It is interesting that the Casa is located on 11 de Septiembre. Naturally folks in the USA think of our September 11, but the Argentine September 11 is to commemorate the passing of nineteenth century President Domingo Sarmiento who was known for his support of education. I am sure that the US media is filled with various perspectives on the day and on the five years since the attacks. What I would like to share is some of the commentary from the Buenos Aires Herald. The Editorial entitiled "9/11" first chided the Argentines and the government for their tepid response to the attacks, but closed with the following paragraph:
"Yet five years later the international response to 9/11 does not look much better - Washington in particular is guilty not so much of oversimplifying the issue (but rather of) the error of confusing conventional warfare against perceived rogue nation-states with effective action against an unconventional and global terrorist challenge. Big Brother methods are also a terrorist victory - rather than fighting fire with fire, the civilized world should retain its faith that the open society and globalization which the terrorists turned to their advantage can also be used against them."
There was also a more detailed op-ed piece entitled "9/11: Five Years On - US Foreign Policy in the Shadow of September 11" from which I have lifted the following quotes that reflect the tenor of the article:
"If anniversaries are good for anything it is as an opportunity for sober reflection and analysis. . .(the attacks gave) a sense of direction and purpose to a Bush administration that previously had defined its foreign policy agenda in largely negative, anti-Clintonian terms. According to the campaign rhetoric of 2000, a Bush-Cheney administration would avoid half-baked humanitarian interventions of the Kosovo and Somalia type and focus instead on rigorous defense of US interests. By September 2001 it remained uncertain what these interests were and what their defense would amount to in practical terms. The rhetoric of democracy promotion and security projection represented a merger of the two dominant schools of post-Cold War US foreign policy thinking. . . In place of Communism, Islamic extremism was now installed as the monolithic, global threat against which the US foreign policy and military apparatus must be aligned. . . Although a fascinating intellectual exercise, the Bush Doctrine has been a mitigated disaster in application. . . Although the Afghanistan and Iraq campaigns have been failures if judged in terms of democracy promotion and security projection, the gradual withdrawal of US forces from Afghanistan even as the country regresses back into chaos suggests that these were never the real priorities of the US invasion. . . The idealistic sounding elements of the Bush doctrine were always secondary to the 'realist' preoccupation of attacking perceived threats to US security. (For example) in Pakistan and Saudi Arabia, the Bush administration has cooperated with and sought to protect compliant autocratic regimes. . . Having turned democracy promotion into such a central rhetorical theme, however, the Bush administration is no longer able to admit publicly that democracy is acceptable only if its outcomes fall within certain proscribed boundaries. . One of the major lessons learned from the September 11 attacks and their aftermath is that democracy cannot be spread around the world at the point of a gun. For this reason, the Afghanistan and Iraq invasions are likely to represent a bloody and regrettable historical tangent rather than a sign of things to come."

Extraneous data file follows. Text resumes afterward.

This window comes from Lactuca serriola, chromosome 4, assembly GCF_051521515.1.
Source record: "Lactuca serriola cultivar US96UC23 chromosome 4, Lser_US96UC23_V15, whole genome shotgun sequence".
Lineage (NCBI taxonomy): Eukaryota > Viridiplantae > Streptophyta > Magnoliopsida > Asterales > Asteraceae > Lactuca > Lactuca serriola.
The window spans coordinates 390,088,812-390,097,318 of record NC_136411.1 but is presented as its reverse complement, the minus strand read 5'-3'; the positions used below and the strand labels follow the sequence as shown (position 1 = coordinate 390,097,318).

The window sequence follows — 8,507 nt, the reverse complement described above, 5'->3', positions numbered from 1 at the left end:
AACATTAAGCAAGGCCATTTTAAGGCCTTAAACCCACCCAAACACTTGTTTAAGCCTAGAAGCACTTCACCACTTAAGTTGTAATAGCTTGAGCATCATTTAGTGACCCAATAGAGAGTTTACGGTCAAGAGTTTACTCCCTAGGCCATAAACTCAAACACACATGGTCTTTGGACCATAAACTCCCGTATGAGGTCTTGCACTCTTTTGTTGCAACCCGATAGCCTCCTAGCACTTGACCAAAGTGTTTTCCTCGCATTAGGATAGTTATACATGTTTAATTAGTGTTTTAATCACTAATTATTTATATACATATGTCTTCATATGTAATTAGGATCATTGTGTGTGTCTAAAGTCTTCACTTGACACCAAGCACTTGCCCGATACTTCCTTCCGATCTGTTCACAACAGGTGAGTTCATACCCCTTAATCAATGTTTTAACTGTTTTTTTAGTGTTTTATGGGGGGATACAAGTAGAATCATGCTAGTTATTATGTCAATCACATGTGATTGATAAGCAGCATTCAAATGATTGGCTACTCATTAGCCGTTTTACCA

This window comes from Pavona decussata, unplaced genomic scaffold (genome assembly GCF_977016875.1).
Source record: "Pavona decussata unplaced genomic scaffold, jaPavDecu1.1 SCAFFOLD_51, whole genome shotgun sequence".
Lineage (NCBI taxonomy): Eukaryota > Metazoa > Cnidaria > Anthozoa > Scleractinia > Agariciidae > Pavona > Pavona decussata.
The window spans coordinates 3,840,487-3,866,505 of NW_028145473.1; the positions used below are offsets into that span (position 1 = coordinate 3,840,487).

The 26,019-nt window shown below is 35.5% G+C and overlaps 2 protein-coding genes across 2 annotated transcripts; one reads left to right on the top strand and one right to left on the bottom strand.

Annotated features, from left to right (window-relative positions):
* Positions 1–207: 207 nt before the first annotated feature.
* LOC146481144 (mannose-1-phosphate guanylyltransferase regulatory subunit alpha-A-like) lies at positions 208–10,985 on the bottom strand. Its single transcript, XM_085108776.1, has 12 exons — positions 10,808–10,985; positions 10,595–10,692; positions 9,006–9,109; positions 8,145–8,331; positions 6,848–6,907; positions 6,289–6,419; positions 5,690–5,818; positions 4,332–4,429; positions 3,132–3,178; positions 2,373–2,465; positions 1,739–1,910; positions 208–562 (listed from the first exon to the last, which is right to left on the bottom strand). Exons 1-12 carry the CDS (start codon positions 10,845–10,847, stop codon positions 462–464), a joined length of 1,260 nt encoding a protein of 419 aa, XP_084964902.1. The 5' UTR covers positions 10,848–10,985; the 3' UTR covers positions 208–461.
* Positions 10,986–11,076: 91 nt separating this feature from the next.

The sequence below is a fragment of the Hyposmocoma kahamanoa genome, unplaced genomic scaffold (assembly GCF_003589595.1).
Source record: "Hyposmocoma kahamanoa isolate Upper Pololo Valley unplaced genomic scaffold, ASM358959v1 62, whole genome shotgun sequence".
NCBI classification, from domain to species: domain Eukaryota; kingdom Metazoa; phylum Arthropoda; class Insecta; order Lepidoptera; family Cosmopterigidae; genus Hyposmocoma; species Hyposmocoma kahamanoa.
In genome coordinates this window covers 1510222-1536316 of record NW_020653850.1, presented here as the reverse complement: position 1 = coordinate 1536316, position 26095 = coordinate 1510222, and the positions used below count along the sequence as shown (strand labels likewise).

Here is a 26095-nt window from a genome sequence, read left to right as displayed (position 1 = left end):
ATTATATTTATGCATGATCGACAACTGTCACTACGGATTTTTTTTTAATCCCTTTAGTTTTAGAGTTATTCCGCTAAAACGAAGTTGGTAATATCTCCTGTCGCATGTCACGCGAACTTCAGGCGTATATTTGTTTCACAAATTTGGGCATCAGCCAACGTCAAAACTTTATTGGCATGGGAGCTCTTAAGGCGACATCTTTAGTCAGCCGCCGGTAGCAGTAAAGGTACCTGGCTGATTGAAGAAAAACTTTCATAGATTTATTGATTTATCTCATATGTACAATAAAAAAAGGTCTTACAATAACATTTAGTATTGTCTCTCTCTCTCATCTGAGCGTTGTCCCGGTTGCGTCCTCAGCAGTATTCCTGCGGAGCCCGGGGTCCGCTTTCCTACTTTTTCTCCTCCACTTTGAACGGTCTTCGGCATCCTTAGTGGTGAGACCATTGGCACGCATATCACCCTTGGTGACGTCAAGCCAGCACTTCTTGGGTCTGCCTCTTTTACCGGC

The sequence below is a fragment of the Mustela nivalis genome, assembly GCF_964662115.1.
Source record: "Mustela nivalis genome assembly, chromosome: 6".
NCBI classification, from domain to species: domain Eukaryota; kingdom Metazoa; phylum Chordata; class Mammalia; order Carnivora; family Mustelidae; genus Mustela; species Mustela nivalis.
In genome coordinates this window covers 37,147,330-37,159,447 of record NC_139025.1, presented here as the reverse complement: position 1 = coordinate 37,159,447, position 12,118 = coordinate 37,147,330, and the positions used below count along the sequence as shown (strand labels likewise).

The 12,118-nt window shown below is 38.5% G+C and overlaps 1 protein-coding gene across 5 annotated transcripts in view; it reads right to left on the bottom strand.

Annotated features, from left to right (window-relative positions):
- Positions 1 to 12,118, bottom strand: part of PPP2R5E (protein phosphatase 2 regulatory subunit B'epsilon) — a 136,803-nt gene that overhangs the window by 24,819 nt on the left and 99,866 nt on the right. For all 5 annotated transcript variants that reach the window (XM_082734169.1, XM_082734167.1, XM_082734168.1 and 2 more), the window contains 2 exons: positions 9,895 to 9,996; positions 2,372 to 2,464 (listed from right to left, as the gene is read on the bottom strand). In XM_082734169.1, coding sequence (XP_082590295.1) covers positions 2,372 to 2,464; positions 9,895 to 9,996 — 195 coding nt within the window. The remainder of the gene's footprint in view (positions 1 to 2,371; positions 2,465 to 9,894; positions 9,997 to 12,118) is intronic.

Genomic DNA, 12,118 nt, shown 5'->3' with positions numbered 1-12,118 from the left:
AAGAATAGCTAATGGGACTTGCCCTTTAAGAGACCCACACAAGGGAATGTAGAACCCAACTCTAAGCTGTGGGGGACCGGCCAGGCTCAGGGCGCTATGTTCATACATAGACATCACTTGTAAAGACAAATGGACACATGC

Of course, every newspaper has its bias, and my initial impression is that the Herald is influenced by the New York Times, e.g. they publish Times pieces such as Thomas Friedman's recent analysis of Iraq. Some of you may know that Chile also has its 9/11, commemorating the 1973 bloody military coup of Augusto Pinochet toppling elected President Salvador Allende. Pinochet remains secluded and under indictment for human rights abuses and tax evasion.